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Poetic and Scientific Knowledge

I’m working on a pre-school curriculum with one of my clients, and perhaps the biggest challenge for me is explaining the concept of poetic knowledge in layman’s terms. The trouble is that it’s like explaining water to a fish.

When a three year old gets a puppy, he has almost no “analytical” knowledge of the puppy. He doesn’t know how many teeth it has, probably doesn’t know what it likes to eat in its natural habitat, doesn’t realize it’s a mammal, and probably only notices that it has four legs and sharp teeth incidentally. But one week later, he knows that puppy. His knowledge BEGINS with affection and delight. He wants to share in the same experience with the dog, not study it from the outside. He wants to play with it, to call it by the name he gave it, to encounter it personally.

But he doesn’t reflect on any of these things. He just does them.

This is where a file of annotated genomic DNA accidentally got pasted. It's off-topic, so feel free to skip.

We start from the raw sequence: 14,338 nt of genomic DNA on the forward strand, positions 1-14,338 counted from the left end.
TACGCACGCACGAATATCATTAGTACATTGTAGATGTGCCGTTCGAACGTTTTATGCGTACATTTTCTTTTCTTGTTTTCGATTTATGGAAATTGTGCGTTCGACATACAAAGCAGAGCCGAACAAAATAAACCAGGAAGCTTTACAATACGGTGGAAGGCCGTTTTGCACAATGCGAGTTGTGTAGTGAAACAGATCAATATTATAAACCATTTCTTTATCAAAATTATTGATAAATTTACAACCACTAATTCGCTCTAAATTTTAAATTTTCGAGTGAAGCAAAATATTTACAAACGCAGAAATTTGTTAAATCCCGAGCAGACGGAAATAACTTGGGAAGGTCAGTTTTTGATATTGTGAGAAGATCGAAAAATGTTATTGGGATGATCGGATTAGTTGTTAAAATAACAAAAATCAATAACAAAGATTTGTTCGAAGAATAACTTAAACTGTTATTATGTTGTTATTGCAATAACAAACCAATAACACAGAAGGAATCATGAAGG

Later on, something might go wrong. The dog might eat something it shouldn’t, or hurt its leg, or (God forbid) get pregnant. Then the personal, direct, experiential, poetic knowledge would have to mature. It would have to make way for an objective, impersonal, detached knowledge that would enable the specific issue to be treated objectively, impersonally, and detached.

A doctor goes to the office and applies scientific knowledge. He comes home to his wife and experiences poetic knowledge.

So what is poetic knowledge? Give me a sentence that a layman can easily understand but that doesn’t fall short of what it actually is.

Genus: knowledge.

Differentia: pre-rational, non-analytical, personal, alive, relational (is that the essence?) etc. Is this helping? Can it even be explained categorically?

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